• Looking at SARS is one way we can form hypotheses about COVID-19, but in the end, there aren't

  • really any shortcuts to figuring out our lasting immunity to this virus.

  • If the answer is ultimately what we want to hearlike, say, if infected or vaccinated

  • people develop immunity for a decade or morewe won't really know that for a decade or more.

  • But, if the answer isn't as encouraginglike, if immunity lasts only weeks or

  • monthswe'll start to find that out sooner.

  • No matter what the answer is, though, it will be an important one, because it will guide

  • where scientists focus their effort and resources.

  • Like, if this virus has a very short period of immunity, all hope won't be lost. That

  • would just mean it could be more important to find effective treatments rather than a

  • vaccine. Which researchers are working on already!

  • And actually we just did a whole episode about some of our best bets, which you could watch

  • right after this.

  • Ultimately, because of all this, it's too early to really worry about COVID-19 reinfections.

  • And no matter what future studies say, there will still be things all of us can do to keep

  • ourselves and each other safe.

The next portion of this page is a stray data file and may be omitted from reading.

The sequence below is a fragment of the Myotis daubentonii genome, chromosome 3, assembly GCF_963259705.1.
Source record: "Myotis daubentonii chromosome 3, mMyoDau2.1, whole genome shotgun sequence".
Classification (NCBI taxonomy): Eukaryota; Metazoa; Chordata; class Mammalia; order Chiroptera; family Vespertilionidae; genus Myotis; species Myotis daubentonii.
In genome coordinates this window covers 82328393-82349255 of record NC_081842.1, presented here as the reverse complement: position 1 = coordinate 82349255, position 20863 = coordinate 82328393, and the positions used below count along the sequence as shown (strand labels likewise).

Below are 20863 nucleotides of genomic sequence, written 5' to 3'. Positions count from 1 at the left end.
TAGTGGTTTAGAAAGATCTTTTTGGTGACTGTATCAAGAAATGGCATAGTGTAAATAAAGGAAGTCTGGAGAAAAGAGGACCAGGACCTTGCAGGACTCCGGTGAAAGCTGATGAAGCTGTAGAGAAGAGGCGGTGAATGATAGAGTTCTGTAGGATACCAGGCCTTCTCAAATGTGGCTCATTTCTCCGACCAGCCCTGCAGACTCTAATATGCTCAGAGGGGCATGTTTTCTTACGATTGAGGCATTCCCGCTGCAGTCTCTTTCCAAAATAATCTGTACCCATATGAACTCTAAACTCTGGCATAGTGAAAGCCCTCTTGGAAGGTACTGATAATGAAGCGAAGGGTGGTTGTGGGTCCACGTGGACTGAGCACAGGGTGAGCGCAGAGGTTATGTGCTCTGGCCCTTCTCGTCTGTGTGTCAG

• After all, wearing masks and keeping our distance will help reduce transmission regardless of

  • whether someone has been sick before or not.

  • In the meantime, doctors and scientists are working quickly to learn key details about

  • the new coronavirus and, once they've got them, they can help the world make decisions

  • about what we should do next.

  • If you want to learn more about how people study pandemics, learning about statistics

  • is a good first step. And if that sounds up your alley, you might enjoy Brilliant's

  • Statistics Fundamentals course.

  • One of its goals is to help you pull truth out of a data set, and it's got lots of

  • quizzes and interactive modules to help you get there.

  • Brilliant also has plenty of other courses about science, engineering, comp sci, and

  • math, so whatever you're into, you've got options.

  • If you want to check it out, the first 200 people to sign up at Brilliant.org/SciShow

  • will get 20% off the annual Premium subscription.

  • [ ♪OUTRO ]

Thanks to Brilliant for supporting this episode of SciShow. Go to Brilliant.org/SciShow to

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感染COVID-19會讓你免疫嗎?| 科學秀新聞 (Does Getting COVID-19 Make You Immune to It? | SciShow News)